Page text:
UPS Tests UAS to Make Delivery in Rural Area

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On Feb. 20, UPS used the Workhorse Group-manufactured HorseFly UAV Delivery system, launched from the top of a UPS package car, to deliver a package to a home in Lithia, Florida, to test the potential use of UAS used for deliveries in rural areas. While the UAS was making its delivery, the UPS driver was making a separate delivery of their own.

“The drone is fully autonomous. It doesn’t require a pilot. So the delivery driver is free to make other deliveries while the drone is away," says Workhorse's founder and CEO Stephen Burns.

As a high-efficiency, octocopter delivery UAS, the HorseFly is fully integrated with Workhorse’s line of electric/hybrid delivery trucks, has a battery life of 30 minutes and can carry a package weighing up to 10 pounds.

In order to make the deliveries via UAS, a UPS driver first loads a package into a cage that is suspended beneath the UAS and extended through a hatch into the truck. The driver then presses a button on a touch screen that sends the UAS on a preset autonomous route to an address. After it makes its delivery, the UAS returns to the dock on the roof of the delivery truck, where it recharges in between flights.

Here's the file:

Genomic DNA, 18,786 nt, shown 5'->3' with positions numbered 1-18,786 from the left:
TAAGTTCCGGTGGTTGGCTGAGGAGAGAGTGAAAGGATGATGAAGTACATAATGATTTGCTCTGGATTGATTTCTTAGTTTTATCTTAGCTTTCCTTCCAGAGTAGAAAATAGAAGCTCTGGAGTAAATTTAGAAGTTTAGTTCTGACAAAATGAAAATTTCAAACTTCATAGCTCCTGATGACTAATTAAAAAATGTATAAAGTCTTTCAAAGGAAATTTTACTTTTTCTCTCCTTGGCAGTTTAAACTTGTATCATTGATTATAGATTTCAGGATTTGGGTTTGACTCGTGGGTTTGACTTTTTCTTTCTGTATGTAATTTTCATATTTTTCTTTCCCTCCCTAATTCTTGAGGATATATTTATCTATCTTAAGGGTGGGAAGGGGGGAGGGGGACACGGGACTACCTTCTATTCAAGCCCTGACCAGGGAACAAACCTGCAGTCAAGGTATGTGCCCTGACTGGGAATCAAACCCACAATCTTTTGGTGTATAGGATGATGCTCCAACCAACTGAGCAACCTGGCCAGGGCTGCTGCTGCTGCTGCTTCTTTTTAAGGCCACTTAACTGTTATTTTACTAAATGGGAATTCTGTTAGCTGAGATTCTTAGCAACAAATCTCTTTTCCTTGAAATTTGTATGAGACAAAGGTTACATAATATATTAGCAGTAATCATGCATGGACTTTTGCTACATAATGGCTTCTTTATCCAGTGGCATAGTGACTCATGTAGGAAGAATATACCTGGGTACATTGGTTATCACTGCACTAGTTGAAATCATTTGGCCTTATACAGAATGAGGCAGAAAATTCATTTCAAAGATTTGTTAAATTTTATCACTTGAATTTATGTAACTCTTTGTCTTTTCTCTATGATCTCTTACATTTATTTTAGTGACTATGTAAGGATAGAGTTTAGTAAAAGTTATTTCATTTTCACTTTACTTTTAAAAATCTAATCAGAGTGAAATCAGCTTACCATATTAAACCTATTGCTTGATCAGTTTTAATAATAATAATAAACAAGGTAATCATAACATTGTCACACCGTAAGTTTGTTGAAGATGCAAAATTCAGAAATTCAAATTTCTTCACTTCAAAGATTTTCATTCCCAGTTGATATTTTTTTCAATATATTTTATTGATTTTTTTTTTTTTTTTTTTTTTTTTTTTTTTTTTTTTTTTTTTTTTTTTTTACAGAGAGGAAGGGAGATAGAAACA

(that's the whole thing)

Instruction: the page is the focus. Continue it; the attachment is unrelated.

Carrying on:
“This test is different than anything we’ve done with drones so far,” says UPS’ senior vice president of global engineering and sustainability Mark Wallace through press release. “It has implications for future deliveries, especially in rural locations where our package cars often have to travel miles to make a single delivery.”

Wallace continues by saying, "imagine a triangular delivery route where the stops are miles apart by road. Sending a drone from a package car to make just one of those deliveries can reduce costly miles driven. This is a big step toward bolstering efficiency in our network and reducing our emissions at the same time.”

UPS estimates that it can save up to $50 million if over one year, one mile traveled can be reduced per driver, per day. UPS would like to accomplish this goal through its On-Road Integrated Optimization Navigation routing software, also known as ORION. 

This test was the first by UPS in which it demonstrated how UAS could assist in making non-urgent residential deliveries during day-to-day operations.

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Photo Courtesy of UPS


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